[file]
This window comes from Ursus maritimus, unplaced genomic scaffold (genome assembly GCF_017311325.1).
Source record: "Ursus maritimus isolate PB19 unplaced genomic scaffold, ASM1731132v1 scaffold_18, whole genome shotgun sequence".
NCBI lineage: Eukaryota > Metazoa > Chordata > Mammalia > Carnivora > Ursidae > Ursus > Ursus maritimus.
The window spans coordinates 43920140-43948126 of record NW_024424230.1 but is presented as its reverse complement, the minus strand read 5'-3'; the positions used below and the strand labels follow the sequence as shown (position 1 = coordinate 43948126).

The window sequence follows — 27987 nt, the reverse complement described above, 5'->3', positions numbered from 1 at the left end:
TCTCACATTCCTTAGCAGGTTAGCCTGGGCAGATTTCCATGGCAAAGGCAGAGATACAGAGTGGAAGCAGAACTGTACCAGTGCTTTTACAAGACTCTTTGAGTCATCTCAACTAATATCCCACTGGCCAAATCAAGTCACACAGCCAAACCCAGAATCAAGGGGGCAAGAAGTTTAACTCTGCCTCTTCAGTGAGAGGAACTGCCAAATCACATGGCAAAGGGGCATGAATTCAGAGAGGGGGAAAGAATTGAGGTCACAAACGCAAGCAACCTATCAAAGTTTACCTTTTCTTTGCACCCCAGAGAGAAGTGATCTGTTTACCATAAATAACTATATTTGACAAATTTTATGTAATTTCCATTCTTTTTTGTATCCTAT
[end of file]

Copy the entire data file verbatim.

This window comes from Ursus maritimus, unplaced genomic scaffold (genome assembly GCF_017311325.1).
Source record: "Ursus maritimus isolate PB19 unplaced genomic scaffold, ASM1731132v1 scaffold_18, whole genome shotgun sequence".
NCBI lineage: Eukaryota > Metazoa > Chordata > Mammalia > Carnivora > Ursidae > Ursus > Ursus maritimus.
The window spans coordinates 43920140-43948126 of record NW_024424230.1 but is presented as its reverse complement, the minus strand read 5'-3'; the positions used below and the strand labels follow the sequence as shown (position 1 = coordinate 43948126).

The window sequence follows — 27987 nt, the reverse complement described above, 5'->3', positions numbered from 1 at the left end:
TCTCACATTCCTTAGCAGGTTAGCCTGGGCAGATTTCCATGGCAAAGGCAGAGATACAGAGTGGAAGCAGAACTGTACCAGTGCTTTTACAAGACTCTTTGAGTCATCTCAACTAATATCCCACTGGCCAAATCAAGTCACACAGCCAAACCCAGAATCAAGGGGGCAAGAAGTTTAACTCTGCCTCTTCAGTGAGAGGAACTGCCAAATCACATGGCAAAGGGGCATGAATTCAGAGAGGGGGAAAGAATTGAGGTCACAAACGCAAGCAACCTATCAAAGTTTACCTTTTCTTTGCACCCCAGAGAGAAGTGATCTGTTTACCATAAATAACTATATTTGACAAATTTTATGTAATTTCCATTCTTTTTTGTATCCTAT